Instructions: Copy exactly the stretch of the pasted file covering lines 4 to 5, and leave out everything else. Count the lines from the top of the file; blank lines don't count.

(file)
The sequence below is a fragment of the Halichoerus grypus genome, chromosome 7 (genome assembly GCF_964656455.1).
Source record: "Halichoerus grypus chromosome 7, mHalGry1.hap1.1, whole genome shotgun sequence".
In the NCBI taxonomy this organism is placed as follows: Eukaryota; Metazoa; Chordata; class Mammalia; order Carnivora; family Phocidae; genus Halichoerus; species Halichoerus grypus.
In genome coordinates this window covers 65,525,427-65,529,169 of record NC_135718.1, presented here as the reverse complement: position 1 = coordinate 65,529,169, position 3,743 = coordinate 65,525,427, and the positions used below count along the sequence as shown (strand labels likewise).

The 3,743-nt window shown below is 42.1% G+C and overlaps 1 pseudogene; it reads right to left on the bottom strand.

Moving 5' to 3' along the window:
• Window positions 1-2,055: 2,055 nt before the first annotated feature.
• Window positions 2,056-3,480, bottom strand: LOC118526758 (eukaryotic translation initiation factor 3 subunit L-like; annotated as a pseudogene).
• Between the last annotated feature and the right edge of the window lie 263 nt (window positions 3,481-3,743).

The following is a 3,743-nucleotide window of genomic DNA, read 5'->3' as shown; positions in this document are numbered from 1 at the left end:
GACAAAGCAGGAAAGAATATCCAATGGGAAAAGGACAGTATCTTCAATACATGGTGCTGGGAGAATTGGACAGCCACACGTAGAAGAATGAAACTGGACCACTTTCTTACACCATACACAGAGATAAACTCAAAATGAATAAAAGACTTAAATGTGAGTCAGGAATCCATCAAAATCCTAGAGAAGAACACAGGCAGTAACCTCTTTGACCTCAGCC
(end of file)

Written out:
In genome coordinates this window covers 65,525,427-65,529,169 of record NC_135718.1, presented here as the reverse complement: position 1 = coordinate 65,529,169, position 3,743 = coordinate 65,525,427, and the positions used below count along the sequence as shown (strand labels likewise).

The 3,743-nt window shown below is 42.1% G+C and overlaps 1 pseudogene; it reads right to left on the bottom strand.